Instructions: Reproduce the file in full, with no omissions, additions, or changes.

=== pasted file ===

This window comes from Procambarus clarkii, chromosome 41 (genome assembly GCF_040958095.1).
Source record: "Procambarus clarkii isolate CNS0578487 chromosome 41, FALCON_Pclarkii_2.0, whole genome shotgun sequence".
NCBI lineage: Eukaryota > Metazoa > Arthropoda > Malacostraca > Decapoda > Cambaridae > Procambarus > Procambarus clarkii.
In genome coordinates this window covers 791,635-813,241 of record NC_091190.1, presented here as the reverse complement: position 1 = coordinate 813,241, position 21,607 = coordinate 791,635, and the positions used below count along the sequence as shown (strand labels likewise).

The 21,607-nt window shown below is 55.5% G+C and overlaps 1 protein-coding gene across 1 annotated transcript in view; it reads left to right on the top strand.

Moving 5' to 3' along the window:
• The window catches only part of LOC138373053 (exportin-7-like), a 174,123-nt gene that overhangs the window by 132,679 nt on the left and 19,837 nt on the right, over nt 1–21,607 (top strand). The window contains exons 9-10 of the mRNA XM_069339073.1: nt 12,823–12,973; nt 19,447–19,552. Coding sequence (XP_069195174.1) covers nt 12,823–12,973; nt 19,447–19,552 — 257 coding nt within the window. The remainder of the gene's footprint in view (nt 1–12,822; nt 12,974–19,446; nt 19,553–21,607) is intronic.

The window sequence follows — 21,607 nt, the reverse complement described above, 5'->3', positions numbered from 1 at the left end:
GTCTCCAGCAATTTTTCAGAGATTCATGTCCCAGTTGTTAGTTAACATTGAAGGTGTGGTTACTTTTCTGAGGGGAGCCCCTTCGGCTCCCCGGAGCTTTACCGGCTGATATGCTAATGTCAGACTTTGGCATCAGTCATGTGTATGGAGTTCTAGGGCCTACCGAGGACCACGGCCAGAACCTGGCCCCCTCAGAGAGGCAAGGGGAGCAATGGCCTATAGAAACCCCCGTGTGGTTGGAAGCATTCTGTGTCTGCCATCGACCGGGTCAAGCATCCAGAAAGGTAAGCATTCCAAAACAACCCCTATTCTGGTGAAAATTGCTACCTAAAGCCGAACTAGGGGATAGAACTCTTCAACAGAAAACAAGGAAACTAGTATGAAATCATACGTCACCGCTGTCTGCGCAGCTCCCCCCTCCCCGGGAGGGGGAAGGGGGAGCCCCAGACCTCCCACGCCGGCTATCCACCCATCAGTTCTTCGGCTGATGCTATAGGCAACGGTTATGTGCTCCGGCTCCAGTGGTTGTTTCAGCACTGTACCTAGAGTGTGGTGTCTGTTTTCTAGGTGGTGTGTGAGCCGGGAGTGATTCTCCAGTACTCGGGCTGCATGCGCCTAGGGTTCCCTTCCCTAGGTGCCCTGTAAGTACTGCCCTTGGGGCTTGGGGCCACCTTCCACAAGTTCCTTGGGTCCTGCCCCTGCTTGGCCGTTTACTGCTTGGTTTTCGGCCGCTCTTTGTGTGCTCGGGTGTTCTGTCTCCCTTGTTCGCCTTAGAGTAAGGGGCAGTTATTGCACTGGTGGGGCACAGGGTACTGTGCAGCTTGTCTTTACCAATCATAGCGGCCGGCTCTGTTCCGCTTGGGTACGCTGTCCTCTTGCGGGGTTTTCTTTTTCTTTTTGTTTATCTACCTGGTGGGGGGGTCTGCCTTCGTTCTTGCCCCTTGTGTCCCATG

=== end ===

This window comes from Procambarus clarkii, chromosome 41 (genome assembly GCF_040958095.1).
Source record: "Procambarus clarkii isolate CNS0578487 chromosome 41, FALCON_Pclarkii_2.0, whole genome shotgun sequence".
NCBI lineage: Eukaryota > Metazoa > Arthropoda > Malacostraca > Decapoda > Cambaridae > Procambarus > Procambarus clarkii.
In genome coordinates this window covers 791,635-813,241 of record NC_091190.1, presented here as the reverse complement: position 1 = coordinate 813,241, position 21,607 = coordinate 791,635, and the positions used below count along the sequence as shown (strand labels likewise).

The 21,607-nt window shown below is 55.5% G+C and overlaps 1 protein-coding gene across 1 annotated transcript in view; it reads left to right on the top strand.

Moving 5' to 3' along the window:
• The window catches only part of LOC138373053 (exportin-7-like), a 174,123-nt gene that overhangs the window by 132,679 nt on the left and 19,837 nt on the right, over nt 1–21,607 (top strand). The window contains exons 9-10 of the mRNA XM_069339073.1: nt 12,823–12,973; nt 19,447–19,552. Coding sequence (XP_069195174.1) covers nt 12,823–12,973; nt 19,447–19,552 — 257 coding nt within the window. The remainder of the gene's footprint in view (nt 1–12,822; nt 12,974–19,446; nt 19,553–21,607) is intronic.

The window sequence follows — 21,607 nt, the reverse complement described above, 5'->3', positions numbered from 1 at the left end:
GTCTCCAGCAATTTTTCAGAGATTCATGTCCCAGTTGTTAGTTAACATTGAAGGTGTGGTTACTTTTCTGAGGGGAGCCCCTTCGGCTCCCCGGAGCTTTACCGGCTGATATGCTAATGTCAGACTTTGGCATCAGTCATGTGTATGGAGTTCTAGGGCCTACCGAGGACCACGGCCAGAACCTGGCCCCCTCAGAGAGGCAAGGGGAGCAATGGCCTATAGAAACCCCCGTGTGGTTGGAAGCATTCTGTGTCTGCCATCGACCGGGTCAAGCATCCAGAAAGGTAAGCATTCCAAAACAACCCCTATTCTGGTGAAAATTGCTACCTAAAGCCGAACTAGGGGATAGAACTCTTCAACAGAAAACAAGGAAACTAGTATGAAATCATACGTCACCGCTGTCTGCGCAGCTCCCCCCTCCCCGGGAGGGGGAAGGGGGAGCCCCAGACCTCCCACGCCGGCTATCCACCCATCAGTTCTTCGGCTGATGCTATAGGCAACGGTTATGTGCTCCGGCTCCAGTGGTTGTTTCAGCACTGTACCTAGAGTGTGGTGTCTGTTTTCTAGGTGGTGTGTGAGCCGGGAGTGATTCTCCAGTACTCGGGCTGCATGCGCCTAGGGTTCCCTTCCCTAGGTGCCCTGTAAGTACTGCCCTTGGGGCTTGGGGCCACCTTCCACAAGTTCCTTGGGTCCTGCCCCTGCTTGGCCGTTTACTGCTTGGTTTTCGGCCGCTCTTTGTGTGCTCGGGTGTTCTGTCTCCCTTGTTCGCCTTAGAGTAAGGGGCAGTTATTGCACTGGTGGGGCACAGGGTACTGTGCAGCTTGTCTTTACCAATCATAGCGGCCGGCTCTGTTCCGCTTGGGTACGCTGTCCTCTTGCGGGGTTTTCTTTTTCTTTTTGTTTATCTACCTGGTGGGGGGGTCTGCCTTCGTTCTTGCCCCTTGTGTCCCATG